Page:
Do You Remember the Black and White Game?

The Black and White video game was all the rage back in 2001 when it was released by Lionhead Studios, and though it may seem very antiquated now, compared to new games (like the glorious WoW), this old-fashioned video game was very exciting at the time. The nostalgia some members of the Game Guide World team still have for this game is the reason why we decided to present it to you today: even if we won’t convince you to play it, necessarily, we may at least reminisce together about the lovely concept that stood behind it.

To cut a long story short, this concept that made the game so interesting (and strangely addictive) is the fact that it is a god game. In other words, while playing it, you are a god in your own right, designing a world, making commandments to your subjects, sending a holy animal to speak to them as your emissary, punishing or rewarding them and so on. The possibilities are endless: you aren’t even bound by traditional notions of morality and ethics: if you decide to reward or punish your subjects unjustly, or smite them or send a flood for no particular reason, you’re free to do it without repercussion. On the other hand, you can perform miracles or intervene in a beneficial way just as randomly as you can punish out of the blue. There are no rules to bind you, and a god game should be just like that.

The Black and White game cover

The Black and White game cover

One of the funniest aspects of the Black and White game is the fact that you can treat not only your subjects as you feel like, but your holy animal (which acts as your spokesperson) as well. If you want to pet it, you can just gently move your cursor on it and it will act out just as if you’re gently caressing it. If you start to move the mouse faster and with a wider motion, the cursor will instead strike the poor beast, in a way which could end up making animal lovers cringe (and for good reason). Though such a scene may seem pretty graphic and disturbing, our opinion is that it should be taken in good fun: after all, it’s just a video game, and while the game doesn’t impose any moral laws on you, how you behave in the game is up to you. You decide what kind of a god – benevolent or wrathful – you want to be.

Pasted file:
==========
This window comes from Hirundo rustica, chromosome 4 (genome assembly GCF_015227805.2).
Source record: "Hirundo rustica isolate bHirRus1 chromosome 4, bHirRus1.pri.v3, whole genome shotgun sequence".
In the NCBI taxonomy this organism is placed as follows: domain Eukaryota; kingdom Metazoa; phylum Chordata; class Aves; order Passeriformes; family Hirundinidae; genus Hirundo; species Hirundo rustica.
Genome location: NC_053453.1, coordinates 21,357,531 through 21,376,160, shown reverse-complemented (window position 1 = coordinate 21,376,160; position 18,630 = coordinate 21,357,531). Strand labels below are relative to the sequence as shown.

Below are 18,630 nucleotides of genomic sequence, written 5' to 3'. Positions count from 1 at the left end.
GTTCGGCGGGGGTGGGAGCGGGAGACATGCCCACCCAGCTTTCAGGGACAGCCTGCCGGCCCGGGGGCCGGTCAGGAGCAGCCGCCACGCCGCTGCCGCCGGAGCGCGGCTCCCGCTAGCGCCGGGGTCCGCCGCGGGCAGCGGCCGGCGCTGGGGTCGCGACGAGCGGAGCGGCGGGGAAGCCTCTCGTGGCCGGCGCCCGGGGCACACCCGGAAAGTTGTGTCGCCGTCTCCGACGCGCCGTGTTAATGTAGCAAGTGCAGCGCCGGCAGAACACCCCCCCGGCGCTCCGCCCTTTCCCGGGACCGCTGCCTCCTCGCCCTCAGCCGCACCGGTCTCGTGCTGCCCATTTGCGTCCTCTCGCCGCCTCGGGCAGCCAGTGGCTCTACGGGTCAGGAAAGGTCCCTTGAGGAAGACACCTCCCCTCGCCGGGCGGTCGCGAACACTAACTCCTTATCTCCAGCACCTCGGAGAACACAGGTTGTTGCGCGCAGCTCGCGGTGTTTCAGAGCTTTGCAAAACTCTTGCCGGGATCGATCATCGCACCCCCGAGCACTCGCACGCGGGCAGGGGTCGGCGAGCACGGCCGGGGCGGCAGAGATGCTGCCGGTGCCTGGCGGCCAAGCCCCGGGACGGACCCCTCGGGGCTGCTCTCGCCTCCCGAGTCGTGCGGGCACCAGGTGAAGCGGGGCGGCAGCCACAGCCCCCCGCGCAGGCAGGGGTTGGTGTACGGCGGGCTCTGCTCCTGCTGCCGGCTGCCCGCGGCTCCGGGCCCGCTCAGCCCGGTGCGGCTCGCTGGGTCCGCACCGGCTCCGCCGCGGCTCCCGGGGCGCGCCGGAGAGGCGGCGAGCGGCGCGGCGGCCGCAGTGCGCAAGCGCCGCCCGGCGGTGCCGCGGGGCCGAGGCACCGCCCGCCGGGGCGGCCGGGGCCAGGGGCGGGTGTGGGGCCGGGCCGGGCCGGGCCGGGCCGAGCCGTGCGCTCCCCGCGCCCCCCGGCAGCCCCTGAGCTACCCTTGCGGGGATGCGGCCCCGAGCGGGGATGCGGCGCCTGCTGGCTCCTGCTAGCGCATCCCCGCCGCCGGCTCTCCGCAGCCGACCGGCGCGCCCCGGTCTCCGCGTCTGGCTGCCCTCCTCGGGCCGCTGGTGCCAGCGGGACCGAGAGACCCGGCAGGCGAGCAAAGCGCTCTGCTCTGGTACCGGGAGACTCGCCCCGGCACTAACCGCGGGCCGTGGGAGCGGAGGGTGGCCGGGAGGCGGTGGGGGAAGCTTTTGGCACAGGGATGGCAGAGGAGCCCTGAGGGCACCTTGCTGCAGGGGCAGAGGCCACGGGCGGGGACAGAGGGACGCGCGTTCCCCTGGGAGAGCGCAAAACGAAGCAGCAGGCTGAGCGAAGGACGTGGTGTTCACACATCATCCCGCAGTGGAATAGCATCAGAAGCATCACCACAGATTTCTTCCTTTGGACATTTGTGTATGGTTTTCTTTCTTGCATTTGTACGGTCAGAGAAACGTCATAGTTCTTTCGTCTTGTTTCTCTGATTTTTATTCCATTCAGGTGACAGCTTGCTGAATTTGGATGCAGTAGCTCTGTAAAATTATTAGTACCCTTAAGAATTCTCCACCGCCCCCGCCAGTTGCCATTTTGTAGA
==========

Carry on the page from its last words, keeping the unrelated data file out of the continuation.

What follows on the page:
The only binding aspect of the Black and White game is the fact that once you start down a path, it may get hard to recover from it. Your pet and your subjects will learn to expect certain things from you, and changing your behavior suddenly won’t immediately change their expectations. But the good part is that you can always start over, and you can save sessions of multiple games in parallel, if you want. You will also have an antagonist to fight against (another god, your creature’s former master, who wants to reign supreme over all of the other gods). As you progress through the game, you will gain more power and be able to do more things. Initially, you are born out of the prayers of a single family, in their moments of desperation when they’re about to see their son drown.

To get on with some of the technical aspects of this game before we go too deep in a rant about it, the Black and White game is available for both PC and Mac and it was rated as over 90% on Metacritic and Gamerankings, which should speak volumes about how clever the game’s concept is. The game’s AI is actually complex enough to make your pet intelligent and teach it how to perform complex tasks which reflect your gameplay. In other words, the AI learns from your behavior and ends up imitating it almost perfectly. All this is just a fraction of the wonders which will be revealed if you give the Black and White game a chance.

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